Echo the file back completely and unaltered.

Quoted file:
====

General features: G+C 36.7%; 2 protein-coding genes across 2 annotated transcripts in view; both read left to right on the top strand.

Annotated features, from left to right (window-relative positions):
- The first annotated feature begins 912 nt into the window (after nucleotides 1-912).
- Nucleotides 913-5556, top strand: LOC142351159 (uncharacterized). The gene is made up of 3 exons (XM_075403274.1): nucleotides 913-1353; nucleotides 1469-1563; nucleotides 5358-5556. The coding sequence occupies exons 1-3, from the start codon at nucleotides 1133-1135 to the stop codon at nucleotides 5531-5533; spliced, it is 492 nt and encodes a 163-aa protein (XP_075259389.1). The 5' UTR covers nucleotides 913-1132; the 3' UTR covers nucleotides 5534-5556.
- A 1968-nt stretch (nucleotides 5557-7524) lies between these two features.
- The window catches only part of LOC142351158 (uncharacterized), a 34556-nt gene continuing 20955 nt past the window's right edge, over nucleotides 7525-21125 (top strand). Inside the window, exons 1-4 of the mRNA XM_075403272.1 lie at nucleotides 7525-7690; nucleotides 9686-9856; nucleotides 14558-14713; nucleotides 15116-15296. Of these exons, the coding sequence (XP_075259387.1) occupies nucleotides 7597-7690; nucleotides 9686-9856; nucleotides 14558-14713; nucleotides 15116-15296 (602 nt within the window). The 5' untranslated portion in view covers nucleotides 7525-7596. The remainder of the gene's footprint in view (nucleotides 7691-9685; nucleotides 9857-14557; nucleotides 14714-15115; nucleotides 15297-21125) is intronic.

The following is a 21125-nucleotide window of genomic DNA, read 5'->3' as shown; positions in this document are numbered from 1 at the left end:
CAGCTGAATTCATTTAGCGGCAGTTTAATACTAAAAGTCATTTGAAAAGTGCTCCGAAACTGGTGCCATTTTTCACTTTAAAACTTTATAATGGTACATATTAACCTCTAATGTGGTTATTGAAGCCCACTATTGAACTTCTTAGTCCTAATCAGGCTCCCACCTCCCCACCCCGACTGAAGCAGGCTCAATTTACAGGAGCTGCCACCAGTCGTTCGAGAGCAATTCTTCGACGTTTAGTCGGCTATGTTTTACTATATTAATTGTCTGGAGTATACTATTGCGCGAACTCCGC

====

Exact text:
General features: G+C 36.7%; 2 protein-coding genes across 2 annotated transcripts in view; both read left to right on the top strand.

Annotated features, from left to right (window-relative positions):
- The first annotated feature begins 912 nt into the window (after nucleotides 1-912).
- Nucleotides 913-5556, top strand: LOC142351159 (uncharacterized). The gene is made up of 3 exons (XM_075403274.1): nucleotides 913-1353; nucleotides 1469-1563; nucleotides 5358-5556. The coding sequence occupies exons 1-3, from the start codon at nucleotides 1133-1135 to the stop codon at nucleotides 5531-5533; spliced, it is 492 nt and encodes a 163-aa protein (XP_075259389.1). The 5' UTR covers nucleotides 913-1132; the 3' UTR covers nucleotides 5534-5556.
- A 1968-nt stretch (nucleotides 5557-7524) lies between these two features.
- The window catches only part of LOC142351158 (uncharacterized), a 34556-nt gene continuing 20955 nt past the window's right edge, over nucleotides 7525-21125 (top strand). Inside the window, exons 1-4 of the mRNA XM_075403272.1 lie at nucleotides 7525-7690; nucleotides 9686-9856; nucleotides 14558-14713; nucleotides 15116-15296. Of these exons, the coding sequence (XP_075259387.1) occupies nucleotides 7597-7690; nucleotides 9686-9856; nucleotides 14558-14713; nucleotides 15116-15296 (602 nt within the window). The 5' untranslated portion in view covers nucleotides 7525-7596. The remainder of the gene's footprint in view (nucleotides 7691-9685; nucleotides 9857-14557; nucleotides 14714-15115; nucleotides 15297-21125) is intronic.

The following is a 21125-nucleotide window of genomic DNA, read 5'->3' as shown; positions in this document are numbered from 1 at the left end:
CAGCTGAATTCATTTAGCGGCAGTTTAATACTAAAAGTCATTTGAAAAGTGCTCCGAAACTGGTGCCATTTTTCACTTTAAAACTTTATAATGGTACATATTAACCTCTAATGTGGTTATTGAAGCCCACTATTGAACTTCTTAGTCCTAATCAGGCTCCCACCTCCCCACCCCGACTGAAGCAGGCTCAATTTACAGGAGCTGCCACCAGTCGTTCGAGAGCAATTCTTCGACGTTTAGTCGGCTATGTTTTACTATATTAATTGTCTGGAGTATACTATTGCGCGAACTCCGC